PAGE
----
Kampen’s recent post about baptism got me thinking about sacraments and ordinances, and how those are conceived of differently within different church traditions. My own Mennonite Brethren tradition, part of the Low Church tradition, has opted for the word “ordinances” to describe the Lord’s Supper and baptism, and treats these rites as being symbolic acts of remembrance. They are practiced first and foremost because Jesus commanded his followers to do so, and are acts of responsive remembrance, and are not effective in and of themselves. Rather, since lasting salvation could not be achieved through the repeated ceremonies and sacrifices prescribed by the Mosaic Law, the death and resurrection of Christ put a final end to the need for such repeated practices as means of God’s grace. Since Jesus’ death and resurrection is understood to be the sole necessary and effective means of grace, all Christian rituals are understood to be not means of grace in and of themselves, but symbols that are part of the church’s submission to the lordship of Christ.
The High Church tradition is perhaps exemplified by Roman Catholicism, with High Church Protestants generally being somewhat less bold in their claims about the effective power of the church. Catholic sacraments are understood definitively to be means of the grace of God, and give grace of themselves. Moreover, the use of sacramentals, most of which were instituted by the church rather than by Jesus, is also understood to help incite a piety in the Christian that itself may obtain the grace of God.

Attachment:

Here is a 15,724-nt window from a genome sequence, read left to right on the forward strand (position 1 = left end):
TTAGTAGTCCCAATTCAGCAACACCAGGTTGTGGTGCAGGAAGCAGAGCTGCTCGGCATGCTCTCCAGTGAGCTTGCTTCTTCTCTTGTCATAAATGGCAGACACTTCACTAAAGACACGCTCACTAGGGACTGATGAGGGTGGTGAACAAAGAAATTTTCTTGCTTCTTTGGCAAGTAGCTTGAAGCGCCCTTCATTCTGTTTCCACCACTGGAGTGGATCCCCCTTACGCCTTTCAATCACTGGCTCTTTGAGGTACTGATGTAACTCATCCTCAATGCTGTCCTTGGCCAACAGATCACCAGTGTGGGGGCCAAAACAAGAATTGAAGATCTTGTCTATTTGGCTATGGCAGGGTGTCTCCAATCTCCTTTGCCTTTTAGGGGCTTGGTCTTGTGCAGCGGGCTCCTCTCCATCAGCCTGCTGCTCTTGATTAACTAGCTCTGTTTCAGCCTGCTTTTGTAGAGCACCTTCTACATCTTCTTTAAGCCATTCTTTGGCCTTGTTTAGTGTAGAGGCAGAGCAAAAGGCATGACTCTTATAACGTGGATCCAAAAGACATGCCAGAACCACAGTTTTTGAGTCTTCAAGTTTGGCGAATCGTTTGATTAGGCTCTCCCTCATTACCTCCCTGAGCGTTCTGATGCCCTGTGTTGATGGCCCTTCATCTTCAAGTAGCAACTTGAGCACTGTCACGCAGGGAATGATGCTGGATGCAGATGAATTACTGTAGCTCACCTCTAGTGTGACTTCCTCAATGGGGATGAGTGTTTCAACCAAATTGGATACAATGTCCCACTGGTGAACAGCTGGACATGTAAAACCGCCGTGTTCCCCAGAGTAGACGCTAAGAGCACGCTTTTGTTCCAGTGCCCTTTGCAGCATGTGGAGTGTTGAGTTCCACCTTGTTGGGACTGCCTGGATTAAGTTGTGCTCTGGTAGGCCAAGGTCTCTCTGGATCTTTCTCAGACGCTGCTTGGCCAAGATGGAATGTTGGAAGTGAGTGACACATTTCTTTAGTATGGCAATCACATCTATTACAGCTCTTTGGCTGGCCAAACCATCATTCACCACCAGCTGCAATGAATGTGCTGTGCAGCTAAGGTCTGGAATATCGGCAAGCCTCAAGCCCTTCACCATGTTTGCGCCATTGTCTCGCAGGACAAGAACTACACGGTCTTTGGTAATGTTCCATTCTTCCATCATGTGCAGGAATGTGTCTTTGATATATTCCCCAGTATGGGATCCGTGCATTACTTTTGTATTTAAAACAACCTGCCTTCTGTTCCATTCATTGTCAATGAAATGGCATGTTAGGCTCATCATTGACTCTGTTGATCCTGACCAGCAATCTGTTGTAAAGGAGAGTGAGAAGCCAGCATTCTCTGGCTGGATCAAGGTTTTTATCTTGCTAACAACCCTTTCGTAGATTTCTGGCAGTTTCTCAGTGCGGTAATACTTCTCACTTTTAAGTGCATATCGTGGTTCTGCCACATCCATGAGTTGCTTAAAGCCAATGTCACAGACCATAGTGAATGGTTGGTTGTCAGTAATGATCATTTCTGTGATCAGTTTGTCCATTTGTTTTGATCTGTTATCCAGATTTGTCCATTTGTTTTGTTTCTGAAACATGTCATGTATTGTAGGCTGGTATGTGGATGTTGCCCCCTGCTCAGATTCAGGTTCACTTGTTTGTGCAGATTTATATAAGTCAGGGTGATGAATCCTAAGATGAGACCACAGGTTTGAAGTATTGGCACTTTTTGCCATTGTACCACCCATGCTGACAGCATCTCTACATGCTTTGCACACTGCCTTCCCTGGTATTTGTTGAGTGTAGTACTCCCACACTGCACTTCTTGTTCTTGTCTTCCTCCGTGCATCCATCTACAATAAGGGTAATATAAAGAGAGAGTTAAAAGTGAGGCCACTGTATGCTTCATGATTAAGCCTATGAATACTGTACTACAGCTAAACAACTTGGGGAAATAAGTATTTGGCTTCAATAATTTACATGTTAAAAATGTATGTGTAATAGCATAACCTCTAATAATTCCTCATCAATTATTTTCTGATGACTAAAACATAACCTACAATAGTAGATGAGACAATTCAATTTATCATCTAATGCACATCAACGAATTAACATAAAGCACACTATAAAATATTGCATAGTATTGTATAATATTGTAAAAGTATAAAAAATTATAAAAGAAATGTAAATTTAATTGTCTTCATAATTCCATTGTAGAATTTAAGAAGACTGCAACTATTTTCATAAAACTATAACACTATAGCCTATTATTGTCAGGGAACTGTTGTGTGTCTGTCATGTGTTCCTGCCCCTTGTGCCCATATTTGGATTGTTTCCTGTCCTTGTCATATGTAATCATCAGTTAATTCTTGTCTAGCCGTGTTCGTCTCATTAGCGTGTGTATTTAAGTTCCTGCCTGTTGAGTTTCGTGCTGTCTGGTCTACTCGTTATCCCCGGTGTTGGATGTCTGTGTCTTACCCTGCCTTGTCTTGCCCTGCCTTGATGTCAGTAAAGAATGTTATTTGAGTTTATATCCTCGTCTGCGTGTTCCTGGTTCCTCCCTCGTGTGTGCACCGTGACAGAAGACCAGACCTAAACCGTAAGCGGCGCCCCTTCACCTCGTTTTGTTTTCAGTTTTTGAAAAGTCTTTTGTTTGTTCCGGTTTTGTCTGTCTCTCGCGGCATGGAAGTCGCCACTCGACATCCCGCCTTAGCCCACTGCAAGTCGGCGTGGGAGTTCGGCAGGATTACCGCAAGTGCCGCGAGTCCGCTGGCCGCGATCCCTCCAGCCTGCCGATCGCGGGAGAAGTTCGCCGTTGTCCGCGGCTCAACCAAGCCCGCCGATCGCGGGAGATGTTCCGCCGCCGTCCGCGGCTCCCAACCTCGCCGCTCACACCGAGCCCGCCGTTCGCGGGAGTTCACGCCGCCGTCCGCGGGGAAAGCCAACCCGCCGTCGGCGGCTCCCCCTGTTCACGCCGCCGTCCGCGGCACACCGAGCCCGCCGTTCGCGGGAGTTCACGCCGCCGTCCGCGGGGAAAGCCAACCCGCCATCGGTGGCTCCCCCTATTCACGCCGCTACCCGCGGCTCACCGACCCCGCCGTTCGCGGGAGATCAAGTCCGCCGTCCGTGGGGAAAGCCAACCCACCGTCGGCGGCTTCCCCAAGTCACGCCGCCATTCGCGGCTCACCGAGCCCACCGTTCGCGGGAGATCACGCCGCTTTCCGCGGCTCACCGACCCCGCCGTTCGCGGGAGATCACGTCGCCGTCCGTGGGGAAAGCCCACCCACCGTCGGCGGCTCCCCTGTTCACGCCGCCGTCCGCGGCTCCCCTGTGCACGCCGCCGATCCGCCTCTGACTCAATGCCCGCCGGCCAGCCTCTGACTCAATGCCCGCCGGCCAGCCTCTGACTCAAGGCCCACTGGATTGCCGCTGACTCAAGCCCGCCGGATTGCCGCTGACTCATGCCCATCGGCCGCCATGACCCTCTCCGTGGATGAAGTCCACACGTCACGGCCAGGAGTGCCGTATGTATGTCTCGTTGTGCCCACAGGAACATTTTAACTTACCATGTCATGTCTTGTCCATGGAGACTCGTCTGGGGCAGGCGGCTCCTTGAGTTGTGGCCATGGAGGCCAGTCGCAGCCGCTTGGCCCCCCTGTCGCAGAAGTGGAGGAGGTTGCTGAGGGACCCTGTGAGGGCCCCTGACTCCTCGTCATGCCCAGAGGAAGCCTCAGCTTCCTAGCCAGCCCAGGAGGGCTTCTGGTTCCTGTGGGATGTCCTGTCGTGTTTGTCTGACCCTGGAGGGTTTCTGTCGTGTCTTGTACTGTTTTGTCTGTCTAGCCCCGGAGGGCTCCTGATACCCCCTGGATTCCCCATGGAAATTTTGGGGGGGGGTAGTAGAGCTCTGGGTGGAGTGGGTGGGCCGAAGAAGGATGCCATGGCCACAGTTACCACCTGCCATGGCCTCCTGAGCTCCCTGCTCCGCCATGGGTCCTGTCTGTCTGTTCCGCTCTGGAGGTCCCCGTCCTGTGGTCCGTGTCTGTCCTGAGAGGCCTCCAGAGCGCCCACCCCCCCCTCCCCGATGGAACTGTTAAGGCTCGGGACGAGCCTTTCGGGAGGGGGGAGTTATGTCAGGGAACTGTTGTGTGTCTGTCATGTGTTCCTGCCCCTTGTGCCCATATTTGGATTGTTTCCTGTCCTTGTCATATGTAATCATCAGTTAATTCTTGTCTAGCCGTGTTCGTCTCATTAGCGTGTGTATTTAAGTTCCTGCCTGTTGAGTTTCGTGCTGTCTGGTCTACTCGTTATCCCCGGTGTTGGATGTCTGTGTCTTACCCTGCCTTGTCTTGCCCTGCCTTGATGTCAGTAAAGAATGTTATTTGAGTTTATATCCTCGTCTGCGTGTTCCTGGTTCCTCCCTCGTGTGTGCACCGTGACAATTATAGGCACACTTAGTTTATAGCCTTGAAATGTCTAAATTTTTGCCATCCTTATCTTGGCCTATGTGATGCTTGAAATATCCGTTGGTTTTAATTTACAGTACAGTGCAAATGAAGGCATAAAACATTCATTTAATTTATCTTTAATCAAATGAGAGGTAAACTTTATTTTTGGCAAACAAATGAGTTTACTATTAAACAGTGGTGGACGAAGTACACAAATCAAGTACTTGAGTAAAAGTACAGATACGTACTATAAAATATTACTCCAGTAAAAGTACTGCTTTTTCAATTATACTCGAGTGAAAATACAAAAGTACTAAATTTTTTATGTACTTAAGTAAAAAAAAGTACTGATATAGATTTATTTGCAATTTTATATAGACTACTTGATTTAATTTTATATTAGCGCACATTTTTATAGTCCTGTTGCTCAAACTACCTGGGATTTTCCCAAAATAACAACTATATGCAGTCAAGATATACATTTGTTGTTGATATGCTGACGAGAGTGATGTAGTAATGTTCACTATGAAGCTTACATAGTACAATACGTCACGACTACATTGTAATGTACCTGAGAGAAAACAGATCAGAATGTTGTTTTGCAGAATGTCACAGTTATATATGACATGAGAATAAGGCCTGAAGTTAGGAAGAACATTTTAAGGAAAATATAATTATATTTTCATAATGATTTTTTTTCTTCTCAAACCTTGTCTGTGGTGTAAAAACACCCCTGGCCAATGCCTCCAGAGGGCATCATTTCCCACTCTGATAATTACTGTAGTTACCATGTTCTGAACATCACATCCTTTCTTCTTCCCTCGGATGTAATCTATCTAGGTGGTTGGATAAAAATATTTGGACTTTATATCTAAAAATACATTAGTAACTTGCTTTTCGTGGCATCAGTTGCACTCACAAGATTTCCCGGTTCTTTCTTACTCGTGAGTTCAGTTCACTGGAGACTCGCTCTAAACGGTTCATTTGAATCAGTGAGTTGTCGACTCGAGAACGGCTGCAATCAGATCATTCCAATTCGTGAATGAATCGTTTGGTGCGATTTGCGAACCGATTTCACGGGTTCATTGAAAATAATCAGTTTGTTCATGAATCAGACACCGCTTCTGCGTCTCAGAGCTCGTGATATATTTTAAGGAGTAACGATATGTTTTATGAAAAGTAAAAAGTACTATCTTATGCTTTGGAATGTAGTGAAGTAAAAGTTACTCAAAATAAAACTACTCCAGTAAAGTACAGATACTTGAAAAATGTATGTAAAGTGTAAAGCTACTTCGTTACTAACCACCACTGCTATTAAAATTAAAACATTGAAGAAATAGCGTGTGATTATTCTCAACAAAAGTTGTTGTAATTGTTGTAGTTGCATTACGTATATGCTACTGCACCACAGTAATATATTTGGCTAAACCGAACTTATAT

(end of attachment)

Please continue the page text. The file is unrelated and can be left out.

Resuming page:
These distinct understandings of sacrament are reflective of how the High and Low traditions perceive the nature of the church. Just as the Roman Catholic Church holds a strong view of the efficacy of the sacraments, it also holds a high view about the nature of the work of the church. The RCC sees itself as the body of Christ on earth, doing the work of God. The church is also a vehicle of continuing revelation, as attested by the authority given to tradition in Catholic doctrine, as well as the notion of the infallibility of the pope’s pronouncements ex cathedra.
Contrariwise, the Low Church more often sees itself as disciples of Christ, emphasizing their subjection to God’s authoritative revelation, generally understood to comprise scripture and Jesus. The Low Church is very suspicious of any doctrines that are grounded in tradition, rather than scripture, and so doctrinal quarrels among Low Church adherents are usually fought in the arena of Biblical exegesis.
In short, the High Church holds a strong view of its own instrumentality in bringing about God’s purposes, whereas the Low Church emphasizes its humility and subjection to God.